Comparison of femoral stem subsidence between three types of press-fit cementless total hip replacement in dogs

Authors: 
Mitchell MM, Hudson CC, Beale BS
Vet Surg. 2020 Feb 21. doi: 10.1111/vsu.13391.

OBJECTIVE: To compare femoral stem subsidence and determine contributing factors in dogs undergoing total hip replacement (THR) with the traditional BFX, collared BFX, and BFX lateral bolt stems.

STUDY DESIGN: Retrospective radiographic study.

SAMPLE POPULATION: Ninety-three dogs with 101 THR including dogs undergoing THR with a BFX lateral bolt femoral stem (n = 40), BFX collared stem (n = 21), and traditional BFX stem (n = 40).

METHODS: Radiographs of traditional BFX (n = 40), collared BFX (n = 21), and BFX lateral bolt (n = 40) THR performed from 2015 to 2018 were reviewed. Subsidence, canal flare index (CFI), stem canal fill (CF), stem orientation, and complications confirmed on radiographs were recorded at postoperative and recheck radiographs. Analysis of variance tests were used to compare subsidence, CFI, stem orientation, and CF. A χ2 analysis was performed to compare complication rates between groups.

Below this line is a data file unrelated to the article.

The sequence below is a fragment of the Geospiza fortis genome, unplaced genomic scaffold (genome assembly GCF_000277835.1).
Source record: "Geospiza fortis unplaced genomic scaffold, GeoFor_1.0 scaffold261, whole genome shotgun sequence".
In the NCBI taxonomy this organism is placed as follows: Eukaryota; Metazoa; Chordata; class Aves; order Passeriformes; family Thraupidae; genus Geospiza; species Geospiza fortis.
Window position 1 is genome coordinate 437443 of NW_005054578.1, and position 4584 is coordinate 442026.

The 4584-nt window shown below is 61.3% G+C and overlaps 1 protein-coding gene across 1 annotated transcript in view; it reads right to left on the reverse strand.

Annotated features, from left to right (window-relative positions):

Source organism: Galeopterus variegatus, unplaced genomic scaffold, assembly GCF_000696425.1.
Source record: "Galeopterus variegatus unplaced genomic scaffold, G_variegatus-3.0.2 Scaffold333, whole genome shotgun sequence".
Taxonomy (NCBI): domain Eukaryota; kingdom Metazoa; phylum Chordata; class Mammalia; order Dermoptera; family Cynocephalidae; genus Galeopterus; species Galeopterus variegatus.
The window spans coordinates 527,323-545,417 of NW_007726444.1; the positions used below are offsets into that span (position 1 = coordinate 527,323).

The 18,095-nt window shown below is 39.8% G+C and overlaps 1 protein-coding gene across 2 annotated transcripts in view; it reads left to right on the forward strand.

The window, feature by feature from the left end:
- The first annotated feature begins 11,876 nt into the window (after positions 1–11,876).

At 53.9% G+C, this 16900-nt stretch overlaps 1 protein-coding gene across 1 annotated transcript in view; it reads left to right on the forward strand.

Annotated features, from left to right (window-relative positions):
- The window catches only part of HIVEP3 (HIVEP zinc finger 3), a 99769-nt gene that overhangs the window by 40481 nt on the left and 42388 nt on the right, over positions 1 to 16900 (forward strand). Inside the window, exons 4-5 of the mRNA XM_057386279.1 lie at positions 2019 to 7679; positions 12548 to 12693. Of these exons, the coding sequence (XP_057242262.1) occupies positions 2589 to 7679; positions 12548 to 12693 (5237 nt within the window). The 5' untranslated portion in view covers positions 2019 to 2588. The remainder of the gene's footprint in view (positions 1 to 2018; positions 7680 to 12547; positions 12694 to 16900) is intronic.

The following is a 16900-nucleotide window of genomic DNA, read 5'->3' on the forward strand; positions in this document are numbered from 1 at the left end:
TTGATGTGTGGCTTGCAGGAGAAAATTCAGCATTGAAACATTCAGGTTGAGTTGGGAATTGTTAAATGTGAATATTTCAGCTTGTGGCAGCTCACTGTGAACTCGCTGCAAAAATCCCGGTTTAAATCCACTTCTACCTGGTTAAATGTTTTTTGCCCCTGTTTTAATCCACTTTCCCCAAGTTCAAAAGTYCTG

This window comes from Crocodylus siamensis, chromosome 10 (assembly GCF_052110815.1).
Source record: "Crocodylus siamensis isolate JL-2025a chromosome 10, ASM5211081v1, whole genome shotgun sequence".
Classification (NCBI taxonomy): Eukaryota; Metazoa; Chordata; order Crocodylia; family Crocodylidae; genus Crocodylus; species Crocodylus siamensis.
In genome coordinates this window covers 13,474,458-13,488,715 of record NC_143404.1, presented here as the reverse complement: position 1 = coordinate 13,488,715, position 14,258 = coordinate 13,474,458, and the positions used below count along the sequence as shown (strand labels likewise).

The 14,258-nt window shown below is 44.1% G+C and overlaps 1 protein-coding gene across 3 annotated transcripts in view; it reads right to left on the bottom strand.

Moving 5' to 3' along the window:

RESULTS: Subsidence was lower after placement of BFX lateral bolt stems (median, 0.24 mm; interquartile range [IQR; 1.49) compared with collared (1.27 mm [2.29]) and BFX (1.35 mm [2.26]) stems. No difference in subsidence was detected between collared and BFX implants. Coronal CF was greater after placement of BFX (mean ± SD, 0.72 ± 0.06) compared with lateral bolt (0.69 ± 0.05) or collared (0.66 ± 0.07) stems. Sagittal CF differed between all groups (BFX 0.7 ± 0.05, lateral bolt 0.67 ± 0.06, and collared 0.61 ± 0.06). No differences were identified in CFI or stem orientation in the coronal and sagittal planes or in complication rates between implants.

CONCLUSION: The BFX lateral bolt femoral stem was associated with less postoperative subsidence compared with the BFX collared and traditional BFX stems. No consistent changes in CF, CFI, or stem orientation or complication rates were identified in association with increased subsidence in this study.

CLINICAL SIGNIFICANCE: Implantation of a lateral bolt femoral stem should be considered during THR to prevent subsidence.

Small animal: